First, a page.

Dean's Weekly Message

Jan. 22, 2018


Dear colleague: 


Thanks to everyone who turned out for the State of the School address on Wednesday, January 10. As I discussed in my talk, our School is fortunate to have so many talented people working together for the improved quality of human life and we are as strong as we’ve ever been. During the talk, I said: “We’re in an amazing time here at the School of Medicine. Our clinical practice is growing gangbusters, we’re successful in competing for scientific and clinical talent, we are getting great medical students, we are getting strong residents, our hospital partners are financially healthy. This is, in many senses, as good as it gets in medicine.” With this good fortune comes great responsibility. We must be thoughtful about our future and ensuring that we are making investments that will sustain and improve the quality of the School. If you weren’t able to attend, a summary of the address, the slides that were presented and a video of the talk are posted on the School’s website. 

Robert Eckel, MD, has been named interim vice chancellor for research, filling the role that had been held by Richard Traystman, PhD, who died last October. Bob has been at CU for nearly 40 years as a physician and researcher studying lipid and lipoprotein metabolism, with the goals of reducing obesity and preventing heart disease. He is a professor of medicine, physiology and biophysics, and directs the Lipid Clinic at the University of Colorado Hospital. He is also past president of the American Heart Association. A 2015 profile of Bob offers an overview of his career. We thank him for taking on this important role. The Chancellor’s Office plans to announce a search process for a permanent selection for this position.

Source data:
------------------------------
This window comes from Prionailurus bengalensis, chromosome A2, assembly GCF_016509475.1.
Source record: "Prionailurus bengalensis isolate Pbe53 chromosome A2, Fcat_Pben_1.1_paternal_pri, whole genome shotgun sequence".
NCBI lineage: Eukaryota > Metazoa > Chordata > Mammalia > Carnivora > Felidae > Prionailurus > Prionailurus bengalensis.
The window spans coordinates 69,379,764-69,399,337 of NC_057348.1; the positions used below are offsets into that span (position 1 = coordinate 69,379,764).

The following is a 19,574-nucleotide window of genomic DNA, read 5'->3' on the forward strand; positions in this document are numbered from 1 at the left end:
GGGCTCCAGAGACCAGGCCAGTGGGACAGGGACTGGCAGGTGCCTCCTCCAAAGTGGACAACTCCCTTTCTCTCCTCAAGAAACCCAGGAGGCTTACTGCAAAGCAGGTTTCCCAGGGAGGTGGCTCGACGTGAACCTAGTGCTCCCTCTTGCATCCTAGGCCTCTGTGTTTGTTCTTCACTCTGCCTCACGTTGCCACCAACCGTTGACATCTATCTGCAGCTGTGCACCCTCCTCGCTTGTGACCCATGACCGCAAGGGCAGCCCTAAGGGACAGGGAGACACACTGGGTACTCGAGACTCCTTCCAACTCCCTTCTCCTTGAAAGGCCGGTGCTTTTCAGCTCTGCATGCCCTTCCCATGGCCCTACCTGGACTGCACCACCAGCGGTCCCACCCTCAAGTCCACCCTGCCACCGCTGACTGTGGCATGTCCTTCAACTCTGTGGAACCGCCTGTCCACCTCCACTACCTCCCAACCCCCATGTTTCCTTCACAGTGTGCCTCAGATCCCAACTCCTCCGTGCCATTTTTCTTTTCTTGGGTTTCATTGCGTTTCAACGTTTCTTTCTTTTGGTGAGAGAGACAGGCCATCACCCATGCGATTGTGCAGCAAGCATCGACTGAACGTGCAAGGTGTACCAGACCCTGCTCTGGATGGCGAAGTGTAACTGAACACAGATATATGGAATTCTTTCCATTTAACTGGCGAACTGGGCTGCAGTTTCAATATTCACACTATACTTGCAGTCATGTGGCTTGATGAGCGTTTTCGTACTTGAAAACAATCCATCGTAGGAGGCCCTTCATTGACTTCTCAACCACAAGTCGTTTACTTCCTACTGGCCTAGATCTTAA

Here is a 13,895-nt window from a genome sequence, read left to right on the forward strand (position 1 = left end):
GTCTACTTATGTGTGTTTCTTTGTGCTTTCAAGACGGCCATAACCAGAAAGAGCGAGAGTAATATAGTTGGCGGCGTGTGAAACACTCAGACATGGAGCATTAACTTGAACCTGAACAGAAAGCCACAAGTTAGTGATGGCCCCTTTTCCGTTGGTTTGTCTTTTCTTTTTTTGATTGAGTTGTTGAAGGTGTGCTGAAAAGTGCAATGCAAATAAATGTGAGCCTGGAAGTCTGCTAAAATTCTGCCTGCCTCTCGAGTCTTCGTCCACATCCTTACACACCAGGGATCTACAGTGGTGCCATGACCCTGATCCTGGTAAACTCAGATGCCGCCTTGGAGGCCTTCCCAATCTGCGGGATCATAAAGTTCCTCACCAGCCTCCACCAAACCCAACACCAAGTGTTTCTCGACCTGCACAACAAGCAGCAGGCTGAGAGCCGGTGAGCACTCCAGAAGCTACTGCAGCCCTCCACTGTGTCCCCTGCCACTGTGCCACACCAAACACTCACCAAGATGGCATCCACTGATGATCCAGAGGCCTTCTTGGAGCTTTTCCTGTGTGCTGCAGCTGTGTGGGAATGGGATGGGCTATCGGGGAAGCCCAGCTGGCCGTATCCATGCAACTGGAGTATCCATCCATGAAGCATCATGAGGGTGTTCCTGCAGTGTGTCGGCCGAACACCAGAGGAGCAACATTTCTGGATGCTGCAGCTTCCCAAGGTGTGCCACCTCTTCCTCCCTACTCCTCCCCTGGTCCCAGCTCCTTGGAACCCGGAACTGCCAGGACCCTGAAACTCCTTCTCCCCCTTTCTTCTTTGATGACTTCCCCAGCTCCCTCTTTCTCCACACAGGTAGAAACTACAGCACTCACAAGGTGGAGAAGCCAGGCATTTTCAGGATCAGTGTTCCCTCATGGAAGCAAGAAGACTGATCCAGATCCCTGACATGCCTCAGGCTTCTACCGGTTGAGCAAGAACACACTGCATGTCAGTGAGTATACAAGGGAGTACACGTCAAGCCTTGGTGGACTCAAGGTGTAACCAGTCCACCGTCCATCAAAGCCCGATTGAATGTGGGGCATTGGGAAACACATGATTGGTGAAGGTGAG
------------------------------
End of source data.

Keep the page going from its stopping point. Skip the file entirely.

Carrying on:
The School of Medicine’s Research Advisory Committee (RAC) is conducting a survey about human specimen biobanks on campus. Any investigators who have or manage a human specimen biobank are requested to respond to a brief survey. The goal is to assist investigators with biobank organization and to address the needs for increased freezer space. With information collected in the survey, the School can better shepherd resources for software database assistance, additional freezer space, and other needs. Mary Weiser-Evans, PhD, chair of the RAC, said the effort should boost research efficiency and productivity by increasing multidisciplinary collaborations and elevating research capacity. The link for the survey:

I would like to express my gratitude to Carol Rumack, MD, and Barry Rumack, MD, who have generously committed $1 million in their estate to establish the Rumack Endowed Fund for Medical Education to provide scholarships to underrepresented medical students. Carol, professor of radiology and pediatrics and associate dean for graduate medical education, and Barry, professor emeritus of pediatrics and emergency medicine, completed their residencies at CU in the 1970s and joined the faculty after that. Previously, they have contributed annually to the Mile High Medical Society Scholarship, and supported the construction of the Fitzsimons Early Learning Center, the purchase of outdoor furniture at ED2, among other initiatives. Their gift bestows a CU medical education to future generations of physicians.